A version of this article appears in the November 2017 issue of Southside Living magazine.
The end of the year is an excellent time to look over your entire financial picture; specifically, your taxable investments. This gives you the opportunity to consider an often-overlooked strategy to save money on taxes through a process known as tax-loss harvesting.
To realize these potential tax savings, investors first need to check if their taxable investment portfolio has any security positions with unrealized losses. If it does, then they could benefit from tax-loss harvesting.
Look for significant downturns in the market that may affect any of your security holdings. For example, if the international equity markets had experienced considerable volatility this past year, that may have resulted in loss opportunities if you’re holding international or emerging market investments. In this example, you could sell those securities that have realized a loss and then purchase different, but similar investments. Take these realized investment losses and offset them against realized investment gains.
To maintain the integrity of your investment strategy, it’s necessary to purchase a suitable replacement position when selling an investment to harvest a tax loss. Despite going through a down-market cycle, they may still be good investments for your portfolio, but replaced with like investments. There’s another reason to replace with comparable investments, too: the market could turn around during the 30-day wash sale period, which prevents you from selling these positions and then immediately buying them back just to capture the losses.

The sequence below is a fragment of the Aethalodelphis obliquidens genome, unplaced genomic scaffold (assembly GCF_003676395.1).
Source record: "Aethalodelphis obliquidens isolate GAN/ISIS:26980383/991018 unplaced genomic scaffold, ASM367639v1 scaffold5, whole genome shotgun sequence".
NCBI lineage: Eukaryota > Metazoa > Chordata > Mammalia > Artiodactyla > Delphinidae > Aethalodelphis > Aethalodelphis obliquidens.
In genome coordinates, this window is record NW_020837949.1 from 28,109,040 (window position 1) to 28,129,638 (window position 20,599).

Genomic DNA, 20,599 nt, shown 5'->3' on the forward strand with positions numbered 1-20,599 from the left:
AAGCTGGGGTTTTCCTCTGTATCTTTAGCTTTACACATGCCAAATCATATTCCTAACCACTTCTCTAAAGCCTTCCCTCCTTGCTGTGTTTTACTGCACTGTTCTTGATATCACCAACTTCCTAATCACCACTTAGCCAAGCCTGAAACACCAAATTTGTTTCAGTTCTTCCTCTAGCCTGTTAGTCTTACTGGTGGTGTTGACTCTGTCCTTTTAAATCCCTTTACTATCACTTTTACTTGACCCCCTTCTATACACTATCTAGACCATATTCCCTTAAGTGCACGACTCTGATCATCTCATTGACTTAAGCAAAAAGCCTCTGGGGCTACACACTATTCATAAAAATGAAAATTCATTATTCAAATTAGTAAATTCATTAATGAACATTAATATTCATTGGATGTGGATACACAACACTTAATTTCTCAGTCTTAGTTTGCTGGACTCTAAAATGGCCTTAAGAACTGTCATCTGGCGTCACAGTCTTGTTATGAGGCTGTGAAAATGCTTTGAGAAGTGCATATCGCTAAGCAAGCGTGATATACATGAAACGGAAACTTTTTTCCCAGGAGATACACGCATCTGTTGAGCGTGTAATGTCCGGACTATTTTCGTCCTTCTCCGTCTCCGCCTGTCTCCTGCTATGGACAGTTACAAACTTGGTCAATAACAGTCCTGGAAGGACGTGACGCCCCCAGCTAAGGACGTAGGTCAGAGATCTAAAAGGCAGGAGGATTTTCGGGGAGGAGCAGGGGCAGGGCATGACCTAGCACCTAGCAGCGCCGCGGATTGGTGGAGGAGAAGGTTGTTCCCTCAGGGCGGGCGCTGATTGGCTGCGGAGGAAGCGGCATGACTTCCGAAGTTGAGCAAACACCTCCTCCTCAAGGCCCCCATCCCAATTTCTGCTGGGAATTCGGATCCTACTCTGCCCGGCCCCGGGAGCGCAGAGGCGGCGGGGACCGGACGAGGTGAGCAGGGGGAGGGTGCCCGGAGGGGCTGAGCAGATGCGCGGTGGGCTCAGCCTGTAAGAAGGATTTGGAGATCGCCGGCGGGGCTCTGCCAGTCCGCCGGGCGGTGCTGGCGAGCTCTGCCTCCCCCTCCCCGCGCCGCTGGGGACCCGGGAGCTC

A Material Benefit
Due to short-term market fluctuations and transaction costs, losses should only be harvested when they’ll produce a material benefit. Generally, harvest losses only when the loss is:
- At least 10% of market value of the security
- Significant enough to overcome transaction costs
Whether you do tax-loss harvesting by yourself or benefit from it as a value-added service from your advisor, do your homework and manage the net capital gains you’ve taken for the year, then offset as much of these with unrealized capital losses. Implementing this tax-loss harvesting strategy and taking the time to rebalance your investment portfolio throughout the year—not just at year-end—will help keep your taxable portfolio fiscally fit.
We’re Here to Help
If you have any questions or would like to better understand how tax-loss harvesting could potentially benefit your investment portfolio, contact your Moss Adams professional.